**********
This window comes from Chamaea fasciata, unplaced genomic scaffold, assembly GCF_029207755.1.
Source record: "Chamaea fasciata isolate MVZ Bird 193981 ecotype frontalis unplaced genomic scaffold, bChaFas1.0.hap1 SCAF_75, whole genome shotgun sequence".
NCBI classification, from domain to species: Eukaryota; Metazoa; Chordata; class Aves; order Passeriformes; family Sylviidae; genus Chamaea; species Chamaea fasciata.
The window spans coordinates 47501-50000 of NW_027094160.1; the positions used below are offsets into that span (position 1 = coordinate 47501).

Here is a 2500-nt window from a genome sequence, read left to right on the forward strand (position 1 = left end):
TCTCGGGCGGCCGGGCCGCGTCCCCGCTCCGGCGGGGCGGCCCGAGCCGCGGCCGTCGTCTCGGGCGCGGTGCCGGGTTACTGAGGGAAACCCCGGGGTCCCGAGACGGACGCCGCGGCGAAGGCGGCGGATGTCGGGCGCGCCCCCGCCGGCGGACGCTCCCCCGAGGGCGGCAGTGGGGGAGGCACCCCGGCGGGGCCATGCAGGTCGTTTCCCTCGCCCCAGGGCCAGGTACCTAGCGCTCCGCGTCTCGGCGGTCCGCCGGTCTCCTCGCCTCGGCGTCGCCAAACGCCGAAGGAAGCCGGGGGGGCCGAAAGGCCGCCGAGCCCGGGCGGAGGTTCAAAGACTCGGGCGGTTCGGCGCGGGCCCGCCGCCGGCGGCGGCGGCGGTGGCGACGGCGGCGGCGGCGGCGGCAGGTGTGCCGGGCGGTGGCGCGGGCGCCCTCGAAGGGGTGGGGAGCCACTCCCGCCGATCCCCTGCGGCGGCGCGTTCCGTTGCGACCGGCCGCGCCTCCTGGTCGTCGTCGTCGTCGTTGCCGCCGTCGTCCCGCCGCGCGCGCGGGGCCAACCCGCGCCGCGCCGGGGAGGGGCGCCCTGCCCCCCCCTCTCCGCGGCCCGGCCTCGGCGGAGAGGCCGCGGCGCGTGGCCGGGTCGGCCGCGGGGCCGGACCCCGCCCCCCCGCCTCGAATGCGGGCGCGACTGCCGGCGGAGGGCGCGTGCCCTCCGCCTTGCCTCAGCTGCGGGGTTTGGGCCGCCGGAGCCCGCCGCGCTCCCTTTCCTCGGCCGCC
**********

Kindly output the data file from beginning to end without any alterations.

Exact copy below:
This window comes from Chamaea fasciata, unplaced genomic scaffold, assembly GCF_029207755.1.
Source record: "Chamaea fasciata isolate MVZ Bird 193981 ecotype frontalis unplaced genomic scaffold, bChaFas1.0.hap1 SCAF_75, whole genome shotgun sequence".
NCBI classification, from domain to species: Eukaryota; Metazoa; Chordata; class Aves; order Passeriformes; family Sylviidae; genus Chamaea; species Chamaea fasciata.
The window spans coordinates 47501-50000 of NW_027094160.1; the positions used below are offsets into that span (position 1 = coordinate 47501).

Here is a 2500-nt window from a genome sequence, read left to right on the forward strand (position 1 = left end):
TCTCGGGCGGCCGGGCCGCGTCCCCGCTCCGGCGGGGCGGCCCGAGCCGCGGCCGTCGTCTCGGGCGCGGTGCCGGGTTACTGAGGGAAACCCCGGGGTCCCGAGACGGACGCCGCGGCGAAGGCGGCGGATGTCGGGCGCGCCCCCGCCGGCGGACGCTCCCCCGAGGGCGGCAGTGGGGGAGGCACCCCGGCGGGGCCATGCAGGTCGTTTCCCTCGCCCCAGGGCCAGGTACCTAGCGCTCCGCGTCTCGGCGGTCCGCCGGTCTCCTCGCCTCGGCGTCGCCAAACGCCGAAGGAAGCCGGGGGGGCCGAAAGGCCGCCGAGCCCGGGCGGAGGTTCAAAGACTCGGGCGGTTCGGCGCGGGCCCGCCGCCGGCGGCGGCGGCGGTGGCGACGGCGGCGGCGGCGGCGGCAGGTGTGCCGGGCGGTGGCGCGGGCGCCCTCGAAGGGGTGGGGAGCCACTCCCGCCGATCCCCTGCGGCGGCGCGTTCCGTTGCGACCGGCCGCGCCTCCTGGTCGTCGTCGTCGTCGTTGCCGCCGTCGTCCCGCCGCGCGCGCGGGGCCAACCCGCGCCGCGCCGGGGAGGGGCGCCCTGCCCCCCCCTCTCCGCGGCCCGGCCTCGGCGGAGAGGCCGCGGCGCGTGGCCGGGTCGGCCGCGGGGCCGGACCCCGCCCCCCCGCCTCGAATGCGGGCGCGACTGCCGGCGGAGGGCGCGTGCCCTCCGCCTTGCCTCAGCTGCGGGGTTTGGGCCGCCGGAGCCCGCCGCGCTCCCTTTCCTCGGCCGCC